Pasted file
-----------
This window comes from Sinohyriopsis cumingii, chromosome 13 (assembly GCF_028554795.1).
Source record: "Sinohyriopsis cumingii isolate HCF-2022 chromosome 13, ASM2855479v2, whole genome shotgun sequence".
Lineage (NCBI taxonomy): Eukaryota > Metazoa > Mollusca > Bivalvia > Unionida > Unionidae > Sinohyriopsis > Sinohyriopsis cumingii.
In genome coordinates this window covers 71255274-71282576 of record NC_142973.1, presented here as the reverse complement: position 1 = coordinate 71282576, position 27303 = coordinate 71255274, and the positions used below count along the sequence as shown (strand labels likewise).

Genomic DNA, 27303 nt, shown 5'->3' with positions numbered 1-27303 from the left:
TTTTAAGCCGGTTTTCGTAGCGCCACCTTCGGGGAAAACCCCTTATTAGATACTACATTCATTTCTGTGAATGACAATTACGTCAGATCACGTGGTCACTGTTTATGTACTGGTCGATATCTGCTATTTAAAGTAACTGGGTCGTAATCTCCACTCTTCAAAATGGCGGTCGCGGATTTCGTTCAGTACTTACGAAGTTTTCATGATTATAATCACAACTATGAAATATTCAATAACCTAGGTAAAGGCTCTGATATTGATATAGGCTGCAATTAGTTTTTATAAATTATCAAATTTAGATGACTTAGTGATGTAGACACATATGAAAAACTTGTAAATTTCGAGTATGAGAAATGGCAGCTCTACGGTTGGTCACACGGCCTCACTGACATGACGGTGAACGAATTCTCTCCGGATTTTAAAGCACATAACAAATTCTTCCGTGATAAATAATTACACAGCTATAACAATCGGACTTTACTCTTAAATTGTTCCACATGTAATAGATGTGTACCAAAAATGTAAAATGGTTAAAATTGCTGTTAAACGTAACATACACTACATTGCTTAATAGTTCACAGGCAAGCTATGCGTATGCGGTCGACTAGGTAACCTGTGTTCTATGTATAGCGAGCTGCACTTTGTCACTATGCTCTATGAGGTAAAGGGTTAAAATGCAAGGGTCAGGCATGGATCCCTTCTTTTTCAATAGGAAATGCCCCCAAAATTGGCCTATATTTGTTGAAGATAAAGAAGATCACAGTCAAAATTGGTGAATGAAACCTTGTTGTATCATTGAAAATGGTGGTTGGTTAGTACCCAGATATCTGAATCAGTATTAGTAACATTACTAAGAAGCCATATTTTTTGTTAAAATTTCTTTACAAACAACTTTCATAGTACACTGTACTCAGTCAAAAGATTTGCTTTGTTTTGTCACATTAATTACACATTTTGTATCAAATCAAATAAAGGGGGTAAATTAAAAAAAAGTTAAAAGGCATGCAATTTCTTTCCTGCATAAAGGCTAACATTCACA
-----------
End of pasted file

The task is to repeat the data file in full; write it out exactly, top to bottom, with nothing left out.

This window comes from Sinohyriopsis cumingii, chromosome 13 (assembly GCF_028554795.1).
Source record: "Sinohyriopsis cumingii isolate HCF-2022 chromosome 13, ASM2855479v2, whole genome shotgun sequence".
Lineage (NCBI taxonomy): Eukaryota > Metazoa > Mollusca > Bivalvia > Unionida > Unionidae > Sinohyriopsis > Sinohyriopsis cumingii.
In genome coordinates this window covers 71255274-71282576 of record NC_142973.1, presented here as the reverse complement: position 1 = coordinate 71282576, position 27303 = coordinate 71255274, and the positions used below count along the sequence as shown (strand labels likewise).

Genomic DNA, 27303 nt, shown 5'->3' with positions numbered 1-27303 from the left:
TTTTAAGCCGGTTTTCGTAGCGCCACCTTCGGGGAAAACCCCTTATTAGATACTACATTCATTTCTGTGAATGACAATTACGTCAGATCACGTGGTCACTGTTTATGTACTGGTCGATATCTGCTATTTAAAGTAACTGGGTCGTAATCTCCACTCTTCAAAATGGCGGTCGCGGATTTCGTTCAGTACTTACGAAGTTTTCATGATTATAATCACAACTATGAAATATTCAATAACCTAGGTAAAGGCTCTGATATTGATATAGGCTGCAATTAGTTTTTATAAATTATCAAATTTAGATGACTTAGTGATGTAGACACATATGAAAAACTTGTAAATTTCGAGTATGAGAAATGGCAGCTCTACGGTTGGTCACACGGCCTCACTGACATGACGGTGAACGAATTCTCTCCGGATTTTAAAGCACATAACAAATTCTTCCGTGATAAATAATTACACAGCTATAACAATCGGACTTTACTCTTAAATTGTTCCACATGTAATAGATGTGTACCAAAAATGTAAAATGGTTAAAATTGCTGTTAAACGTAACATACACTACATTGCTTAATAGTTCACAGGCAAGCTATGCGTATGCGGTCGACTAGGTAACCTGTGTTCTATGTATAGCGAGCTGCACTTTGTCACTATGCTCTATGAGGTAAAGGGTTAAAATGCAAGGGTCAGGCATGGATCCCTTCTTTTTCAATAGGAAATGCCCCCAAAATTGGCCTATATTTGTTGAAGATAAAGAAGATCACAGTCAAAATTGGTGAATGAAACCTTGTTGTATCATTGAAAATGGTGGTTGGTTAGTACCCAGATATCTGAATCAGTATTAGTAACATTACTAAGAAGCCATATTTTTTGTTAAAATTTCTTTACAAACAACTTTCATAGTACACTGTACTCAGTCAAAAGATTTGCTTTGTTTTGTCACATTAATTACACATTTTGTATCAAATCAAATAAAGGGGGTAAATTAAAAAAAAGTTAAAAGGCATGCAATTTCTTTCCTGCATAAAGGCTAACATTCACA